It’s still not easy, but more fun. Turning a novel into an audiobook was really challening, especially for a total novice like me. I still feel like a novice, though the challenge has changed. It’s poems now. And instead of going the long distance, I have to extend extra special care to details now. It doesn’t feel like refining recordings; rather I envision myself as a carpenter occupied with hardwood intarsia. I never manage to capture a poem in one go. Simply not possible for me. So I have to bring the pieces of the puzzle together, polishing intarsia till they acquiesce to be united in a single piece of work. Timing is of such essence, I feel I’m shaving off microseconds from pauses. I’m tuning the volume of my breaths to a T, I’m EQing and adjusting the pieces of the puzzle to the best of my knowledge and my abilities. I’m fighting with sibilance & noise, and probably some acoustic phenomena I don’t even know the name of.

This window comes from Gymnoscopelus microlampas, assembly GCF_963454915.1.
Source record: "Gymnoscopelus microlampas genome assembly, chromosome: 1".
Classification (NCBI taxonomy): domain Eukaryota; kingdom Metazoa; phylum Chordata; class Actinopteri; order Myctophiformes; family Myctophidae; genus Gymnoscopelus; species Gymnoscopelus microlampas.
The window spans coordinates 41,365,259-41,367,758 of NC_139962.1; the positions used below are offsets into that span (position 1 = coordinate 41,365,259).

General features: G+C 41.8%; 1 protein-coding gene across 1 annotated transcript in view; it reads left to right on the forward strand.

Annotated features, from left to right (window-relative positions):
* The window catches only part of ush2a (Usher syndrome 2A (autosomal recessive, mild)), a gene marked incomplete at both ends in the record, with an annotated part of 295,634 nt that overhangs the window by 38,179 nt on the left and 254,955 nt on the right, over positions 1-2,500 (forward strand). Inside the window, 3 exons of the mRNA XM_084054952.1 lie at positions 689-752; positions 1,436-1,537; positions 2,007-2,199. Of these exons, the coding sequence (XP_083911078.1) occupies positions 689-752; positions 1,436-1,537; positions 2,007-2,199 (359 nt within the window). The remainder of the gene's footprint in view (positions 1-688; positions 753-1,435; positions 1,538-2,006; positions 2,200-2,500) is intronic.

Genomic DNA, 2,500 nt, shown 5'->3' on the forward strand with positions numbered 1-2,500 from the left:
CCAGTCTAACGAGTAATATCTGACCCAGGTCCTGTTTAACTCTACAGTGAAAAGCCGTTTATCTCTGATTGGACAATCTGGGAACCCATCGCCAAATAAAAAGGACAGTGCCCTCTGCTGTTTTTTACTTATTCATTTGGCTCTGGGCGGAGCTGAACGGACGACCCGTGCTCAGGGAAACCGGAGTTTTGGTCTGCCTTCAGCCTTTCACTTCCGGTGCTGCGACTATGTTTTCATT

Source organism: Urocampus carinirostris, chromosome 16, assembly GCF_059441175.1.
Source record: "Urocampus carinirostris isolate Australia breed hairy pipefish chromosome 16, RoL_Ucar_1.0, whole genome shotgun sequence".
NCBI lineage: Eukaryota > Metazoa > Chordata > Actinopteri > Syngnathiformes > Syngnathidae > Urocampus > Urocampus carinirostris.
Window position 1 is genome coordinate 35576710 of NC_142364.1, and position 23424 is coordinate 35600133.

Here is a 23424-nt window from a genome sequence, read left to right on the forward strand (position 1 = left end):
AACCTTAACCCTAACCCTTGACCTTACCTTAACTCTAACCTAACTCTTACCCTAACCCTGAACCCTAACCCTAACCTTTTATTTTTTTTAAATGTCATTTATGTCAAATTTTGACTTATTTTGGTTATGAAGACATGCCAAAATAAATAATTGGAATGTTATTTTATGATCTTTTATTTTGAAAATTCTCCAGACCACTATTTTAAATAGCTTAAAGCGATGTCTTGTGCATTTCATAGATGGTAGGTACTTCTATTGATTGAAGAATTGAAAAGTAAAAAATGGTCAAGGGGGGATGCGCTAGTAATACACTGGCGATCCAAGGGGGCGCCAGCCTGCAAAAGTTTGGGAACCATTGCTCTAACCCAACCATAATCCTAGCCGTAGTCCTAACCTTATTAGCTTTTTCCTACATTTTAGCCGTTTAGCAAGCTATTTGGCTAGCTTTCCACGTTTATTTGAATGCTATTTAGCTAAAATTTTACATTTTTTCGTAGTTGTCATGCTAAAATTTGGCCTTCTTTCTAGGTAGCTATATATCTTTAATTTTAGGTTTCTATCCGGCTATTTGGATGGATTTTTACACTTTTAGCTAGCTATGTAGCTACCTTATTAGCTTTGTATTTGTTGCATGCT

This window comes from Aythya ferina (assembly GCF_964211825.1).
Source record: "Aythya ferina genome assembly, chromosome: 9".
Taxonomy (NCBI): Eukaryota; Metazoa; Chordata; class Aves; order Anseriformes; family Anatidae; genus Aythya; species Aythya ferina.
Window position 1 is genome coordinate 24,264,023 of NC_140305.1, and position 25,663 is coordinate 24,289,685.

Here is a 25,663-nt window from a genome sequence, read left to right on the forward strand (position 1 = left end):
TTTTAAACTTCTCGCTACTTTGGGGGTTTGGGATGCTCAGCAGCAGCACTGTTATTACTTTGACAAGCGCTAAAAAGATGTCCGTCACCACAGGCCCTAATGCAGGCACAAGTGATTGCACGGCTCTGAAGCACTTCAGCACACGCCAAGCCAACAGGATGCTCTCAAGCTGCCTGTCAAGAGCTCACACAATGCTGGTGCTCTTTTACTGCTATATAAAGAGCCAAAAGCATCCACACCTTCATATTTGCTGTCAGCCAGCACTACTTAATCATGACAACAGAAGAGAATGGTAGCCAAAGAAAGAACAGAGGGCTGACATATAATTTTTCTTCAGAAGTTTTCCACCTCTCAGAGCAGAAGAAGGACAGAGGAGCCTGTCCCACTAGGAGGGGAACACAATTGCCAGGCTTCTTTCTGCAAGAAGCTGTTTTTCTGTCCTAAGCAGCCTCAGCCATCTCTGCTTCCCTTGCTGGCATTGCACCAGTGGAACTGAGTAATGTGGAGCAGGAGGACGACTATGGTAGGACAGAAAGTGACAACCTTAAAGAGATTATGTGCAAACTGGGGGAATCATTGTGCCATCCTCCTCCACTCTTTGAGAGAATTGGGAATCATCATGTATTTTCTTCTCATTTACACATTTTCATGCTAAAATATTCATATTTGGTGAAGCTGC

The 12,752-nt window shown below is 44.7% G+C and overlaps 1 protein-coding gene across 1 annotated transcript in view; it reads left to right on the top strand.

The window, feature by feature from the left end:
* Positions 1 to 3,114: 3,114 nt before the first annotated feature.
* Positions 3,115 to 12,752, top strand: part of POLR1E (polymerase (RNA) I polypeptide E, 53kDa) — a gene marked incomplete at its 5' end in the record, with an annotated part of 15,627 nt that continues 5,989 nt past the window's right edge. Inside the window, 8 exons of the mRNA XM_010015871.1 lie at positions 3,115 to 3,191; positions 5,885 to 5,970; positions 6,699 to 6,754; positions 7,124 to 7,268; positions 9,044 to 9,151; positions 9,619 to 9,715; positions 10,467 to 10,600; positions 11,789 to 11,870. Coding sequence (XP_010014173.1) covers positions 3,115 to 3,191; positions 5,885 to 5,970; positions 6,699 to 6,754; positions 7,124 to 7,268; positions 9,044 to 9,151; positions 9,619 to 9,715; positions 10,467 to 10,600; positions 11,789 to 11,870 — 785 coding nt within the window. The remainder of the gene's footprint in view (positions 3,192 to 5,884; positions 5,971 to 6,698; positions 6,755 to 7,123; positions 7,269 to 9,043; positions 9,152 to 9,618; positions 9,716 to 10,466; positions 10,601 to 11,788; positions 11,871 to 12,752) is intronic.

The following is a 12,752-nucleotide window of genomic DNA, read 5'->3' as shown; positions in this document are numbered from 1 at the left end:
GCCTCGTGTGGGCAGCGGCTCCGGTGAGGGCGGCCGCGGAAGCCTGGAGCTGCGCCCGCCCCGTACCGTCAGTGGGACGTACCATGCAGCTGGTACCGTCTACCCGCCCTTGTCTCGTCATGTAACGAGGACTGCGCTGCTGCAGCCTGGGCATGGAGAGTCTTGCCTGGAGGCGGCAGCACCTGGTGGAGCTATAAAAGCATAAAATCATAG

Of course I’m not satisfied. What sounds just right in the evening displays strange inconsistencies in the morning, and what stands the test of a week might sound odd a month later. Probably I’m making laughable beginner’s mistakes pros would shake their head at. Slowly, I’m learning.

Der Brief des Nachtportiers (mp3, German)

The poem’s text in English

Shu, Steve and David Wade said thanks.

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Marcus Hammerschmitt

Writer, journalist and photographer. Eighteen books so far, on paper and on screen. My biography is boring, my life is not.

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